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ANSWER: What is your diagnosis based on clinical exam and imaging findings?
  1. C M Nusman1,
  2. M C de Jonge2,
  3. A Navas Canete2,
  4. M Maas2
  1. 1Acadamic Medical Centre, Amsterdam, The Netherlands
  2. 2Department of Radiology, Academic Medical Centre, Amsterdam, The Netherlands
  1. Correspondence to Mrs C M Nusman, Acadamic Medical Centre, Amsterdam, Recht Boomssloot 4A, 1011EA Amsterdam, The Netherlands; charlotte.nusman{at}

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Iliotibial band friction syndrome (ITBFS).

Imaging findings

Coronal T2 weighted fat suppressed image of the left knee demonstrates an area of high signal intensity at the distal part of the iliotibial tract (white arrow). The area of high signal intensity indicates an ill-defined fluid collection. The tendon is still detectable as a linear low-signal-intensity structure within the fluid collection.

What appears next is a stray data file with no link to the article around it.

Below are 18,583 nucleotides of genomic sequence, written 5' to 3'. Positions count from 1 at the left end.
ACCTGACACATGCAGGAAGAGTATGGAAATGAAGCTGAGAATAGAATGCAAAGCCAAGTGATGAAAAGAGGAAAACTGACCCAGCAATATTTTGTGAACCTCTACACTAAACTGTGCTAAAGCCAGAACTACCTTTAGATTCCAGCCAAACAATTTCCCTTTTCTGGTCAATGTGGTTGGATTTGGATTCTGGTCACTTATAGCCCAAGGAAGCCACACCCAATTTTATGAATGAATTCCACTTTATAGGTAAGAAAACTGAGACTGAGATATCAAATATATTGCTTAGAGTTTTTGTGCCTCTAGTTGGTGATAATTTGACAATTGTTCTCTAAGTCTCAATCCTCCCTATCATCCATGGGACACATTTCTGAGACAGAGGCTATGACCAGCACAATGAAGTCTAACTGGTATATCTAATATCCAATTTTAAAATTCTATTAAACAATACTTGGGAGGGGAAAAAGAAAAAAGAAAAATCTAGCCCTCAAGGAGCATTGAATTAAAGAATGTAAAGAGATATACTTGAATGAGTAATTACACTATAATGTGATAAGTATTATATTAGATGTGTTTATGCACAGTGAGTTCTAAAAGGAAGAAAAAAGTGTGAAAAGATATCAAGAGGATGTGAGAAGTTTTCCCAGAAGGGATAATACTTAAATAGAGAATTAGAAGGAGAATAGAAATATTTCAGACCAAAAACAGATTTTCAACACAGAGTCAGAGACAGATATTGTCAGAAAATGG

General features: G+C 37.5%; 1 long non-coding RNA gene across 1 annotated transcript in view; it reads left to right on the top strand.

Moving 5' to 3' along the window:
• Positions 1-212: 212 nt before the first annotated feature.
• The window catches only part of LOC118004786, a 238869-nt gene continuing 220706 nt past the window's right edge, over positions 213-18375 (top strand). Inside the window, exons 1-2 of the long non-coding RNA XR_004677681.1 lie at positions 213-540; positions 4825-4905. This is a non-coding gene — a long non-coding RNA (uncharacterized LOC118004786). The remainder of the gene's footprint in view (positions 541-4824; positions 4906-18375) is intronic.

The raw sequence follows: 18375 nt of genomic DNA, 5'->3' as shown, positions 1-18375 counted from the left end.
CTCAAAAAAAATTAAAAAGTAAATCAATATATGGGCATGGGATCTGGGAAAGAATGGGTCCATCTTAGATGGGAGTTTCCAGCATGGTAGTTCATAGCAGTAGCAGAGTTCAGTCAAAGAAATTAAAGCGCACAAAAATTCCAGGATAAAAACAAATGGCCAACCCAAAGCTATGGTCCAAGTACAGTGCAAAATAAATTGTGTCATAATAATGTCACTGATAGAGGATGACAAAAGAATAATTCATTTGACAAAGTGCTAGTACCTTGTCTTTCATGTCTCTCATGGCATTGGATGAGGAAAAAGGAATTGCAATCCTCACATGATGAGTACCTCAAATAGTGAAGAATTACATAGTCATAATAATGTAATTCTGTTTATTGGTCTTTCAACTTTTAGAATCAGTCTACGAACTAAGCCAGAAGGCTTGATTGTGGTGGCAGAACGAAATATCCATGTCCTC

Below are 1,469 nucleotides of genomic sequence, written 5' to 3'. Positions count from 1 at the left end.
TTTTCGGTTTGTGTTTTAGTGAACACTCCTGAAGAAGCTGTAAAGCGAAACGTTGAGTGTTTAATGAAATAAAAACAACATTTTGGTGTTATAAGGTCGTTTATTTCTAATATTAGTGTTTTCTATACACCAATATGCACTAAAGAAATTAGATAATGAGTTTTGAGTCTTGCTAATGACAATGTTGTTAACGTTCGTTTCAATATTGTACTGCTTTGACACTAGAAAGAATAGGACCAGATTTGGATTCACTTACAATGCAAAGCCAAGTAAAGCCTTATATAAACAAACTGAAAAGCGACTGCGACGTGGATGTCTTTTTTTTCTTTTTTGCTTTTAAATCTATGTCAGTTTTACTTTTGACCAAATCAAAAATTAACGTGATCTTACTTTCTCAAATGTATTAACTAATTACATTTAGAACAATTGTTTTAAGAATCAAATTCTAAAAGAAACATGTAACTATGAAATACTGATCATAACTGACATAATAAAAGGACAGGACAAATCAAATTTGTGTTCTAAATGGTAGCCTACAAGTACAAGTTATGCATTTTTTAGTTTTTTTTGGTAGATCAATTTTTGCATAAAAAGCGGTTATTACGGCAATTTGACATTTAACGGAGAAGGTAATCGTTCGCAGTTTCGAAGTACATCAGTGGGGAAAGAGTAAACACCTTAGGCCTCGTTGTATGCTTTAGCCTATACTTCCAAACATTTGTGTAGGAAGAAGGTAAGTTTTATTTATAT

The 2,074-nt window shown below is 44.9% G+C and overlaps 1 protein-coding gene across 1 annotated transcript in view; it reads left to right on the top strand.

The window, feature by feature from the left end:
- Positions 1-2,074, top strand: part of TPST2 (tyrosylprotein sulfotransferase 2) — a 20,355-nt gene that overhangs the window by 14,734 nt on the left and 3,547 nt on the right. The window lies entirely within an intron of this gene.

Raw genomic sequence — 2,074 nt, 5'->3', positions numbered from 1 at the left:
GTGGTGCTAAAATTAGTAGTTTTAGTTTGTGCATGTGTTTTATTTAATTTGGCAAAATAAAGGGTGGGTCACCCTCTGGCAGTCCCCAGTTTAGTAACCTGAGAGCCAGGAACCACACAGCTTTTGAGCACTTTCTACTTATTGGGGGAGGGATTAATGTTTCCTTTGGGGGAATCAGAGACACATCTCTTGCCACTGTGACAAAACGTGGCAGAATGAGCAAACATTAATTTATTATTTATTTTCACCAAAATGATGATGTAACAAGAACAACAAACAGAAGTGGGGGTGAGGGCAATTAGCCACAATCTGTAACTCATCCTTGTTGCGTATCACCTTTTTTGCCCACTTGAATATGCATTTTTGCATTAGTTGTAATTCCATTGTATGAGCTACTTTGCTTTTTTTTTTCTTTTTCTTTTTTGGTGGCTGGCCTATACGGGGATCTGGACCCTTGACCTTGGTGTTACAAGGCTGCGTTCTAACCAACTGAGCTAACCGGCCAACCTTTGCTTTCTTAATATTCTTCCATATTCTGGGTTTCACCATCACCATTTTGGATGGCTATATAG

Normal thickness of the tendon is seen on the axial T2 weighted fat suppressed image (small white arrow). No evident bone marrow oedema is found. A normal aspect of the lateral meniscus (small white arrows) is seen.


The patient was advised to abstain from running for 4 weeks and prescribed a graded exercise programme. Her complaints disappeared after finishing the programme, and she has since successfully resumed running marathons.


ITBFS is one of the most common causes of knee pain in runners; it may also occur in cyclists and is therefore also referred to as ‘runner’s knee' or ‘cyclist’s knee.' It should be noted that these synonyms can cause confusion, as some authors may use the term ‘runner’s knee' to describe patello-femoral pain.

In 2002, ITBFS was the second most common overuse …

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  • Competing interests None.

  • Patient consent Obtained.

  • Provenance and peer review Commissioned; externally peer reviewed.